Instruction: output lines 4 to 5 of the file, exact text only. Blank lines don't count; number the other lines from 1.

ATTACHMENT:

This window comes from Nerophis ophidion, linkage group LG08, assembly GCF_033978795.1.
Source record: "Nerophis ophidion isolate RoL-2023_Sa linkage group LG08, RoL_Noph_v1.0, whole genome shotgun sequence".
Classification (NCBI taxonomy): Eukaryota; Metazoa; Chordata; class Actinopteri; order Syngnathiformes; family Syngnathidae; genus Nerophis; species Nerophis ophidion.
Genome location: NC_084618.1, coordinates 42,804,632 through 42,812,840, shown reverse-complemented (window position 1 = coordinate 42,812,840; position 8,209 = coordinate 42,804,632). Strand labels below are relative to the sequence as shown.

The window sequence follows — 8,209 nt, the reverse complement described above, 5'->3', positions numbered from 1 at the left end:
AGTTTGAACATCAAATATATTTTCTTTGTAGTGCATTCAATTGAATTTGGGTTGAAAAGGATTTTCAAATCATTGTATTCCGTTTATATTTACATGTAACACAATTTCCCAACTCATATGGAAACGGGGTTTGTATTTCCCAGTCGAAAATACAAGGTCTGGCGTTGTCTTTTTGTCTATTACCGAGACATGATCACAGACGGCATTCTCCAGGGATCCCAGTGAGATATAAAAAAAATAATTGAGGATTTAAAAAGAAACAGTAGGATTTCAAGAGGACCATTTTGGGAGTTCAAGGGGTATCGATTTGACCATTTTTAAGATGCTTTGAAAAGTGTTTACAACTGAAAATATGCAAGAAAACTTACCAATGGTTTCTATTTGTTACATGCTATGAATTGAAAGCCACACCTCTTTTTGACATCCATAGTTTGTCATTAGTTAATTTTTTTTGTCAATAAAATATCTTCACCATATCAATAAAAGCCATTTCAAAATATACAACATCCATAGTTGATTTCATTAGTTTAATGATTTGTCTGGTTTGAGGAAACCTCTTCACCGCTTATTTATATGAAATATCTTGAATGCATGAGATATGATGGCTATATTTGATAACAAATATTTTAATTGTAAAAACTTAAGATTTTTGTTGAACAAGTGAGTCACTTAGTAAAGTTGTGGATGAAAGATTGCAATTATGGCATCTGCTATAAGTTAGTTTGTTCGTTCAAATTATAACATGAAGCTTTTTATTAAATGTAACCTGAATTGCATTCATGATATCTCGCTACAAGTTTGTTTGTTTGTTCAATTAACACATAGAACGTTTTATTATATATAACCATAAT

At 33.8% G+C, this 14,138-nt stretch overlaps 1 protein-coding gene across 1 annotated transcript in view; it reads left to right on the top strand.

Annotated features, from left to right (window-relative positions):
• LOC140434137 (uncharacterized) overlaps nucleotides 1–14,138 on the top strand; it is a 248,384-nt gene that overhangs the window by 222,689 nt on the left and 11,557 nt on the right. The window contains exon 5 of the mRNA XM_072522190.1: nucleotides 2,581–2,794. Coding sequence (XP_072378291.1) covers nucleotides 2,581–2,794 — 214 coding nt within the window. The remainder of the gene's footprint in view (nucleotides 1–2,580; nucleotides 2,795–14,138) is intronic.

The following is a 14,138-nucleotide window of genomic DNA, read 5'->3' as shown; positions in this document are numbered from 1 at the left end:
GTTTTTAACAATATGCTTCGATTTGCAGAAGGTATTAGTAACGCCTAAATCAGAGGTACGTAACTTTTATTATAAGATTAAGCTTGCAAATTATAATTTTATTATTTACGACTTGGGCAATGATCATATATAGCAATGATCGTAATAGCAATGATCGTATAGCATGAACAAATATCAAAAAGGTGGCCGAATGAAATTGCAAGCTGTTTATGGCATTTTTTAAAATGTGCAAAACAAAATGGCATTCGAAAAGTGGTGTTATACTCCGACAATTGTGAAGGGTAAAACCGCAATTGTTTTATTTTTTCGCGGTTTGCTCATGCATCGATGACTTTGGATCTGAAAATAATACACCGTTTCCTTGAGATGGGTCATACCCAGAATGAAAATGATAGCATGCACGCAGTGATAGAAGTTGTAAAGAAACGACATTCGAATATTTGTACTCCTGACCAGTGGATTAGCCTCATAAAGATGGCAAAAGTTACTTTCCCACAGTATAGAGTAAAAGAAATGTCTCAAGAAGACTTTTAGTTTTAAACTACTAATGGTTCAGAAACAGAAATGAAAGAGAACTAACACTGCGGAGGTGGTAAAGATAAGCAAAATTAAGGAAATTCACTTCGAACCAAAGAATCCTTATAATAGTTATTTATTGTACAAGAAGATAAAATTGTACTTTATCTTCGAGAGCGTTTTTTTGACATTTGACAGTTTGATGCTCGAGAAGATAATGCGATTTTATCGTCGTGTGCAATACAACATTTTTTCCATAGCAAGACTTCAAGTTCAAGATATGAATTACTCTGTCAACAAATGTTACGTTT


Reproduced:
Genome location: NC_084618.1, coordinates 42,804,632 through 42,812,840, shown reverse-complemented (window position 1 = coordinate 42,812,840; position 8,209 = coordinate 42,804,632). Strand labels below are relative to the sequence as shown.

The window sequence follows — 8,209 nt, the reverse complement described above, 5'->3', positions numbered from 1 at the left end: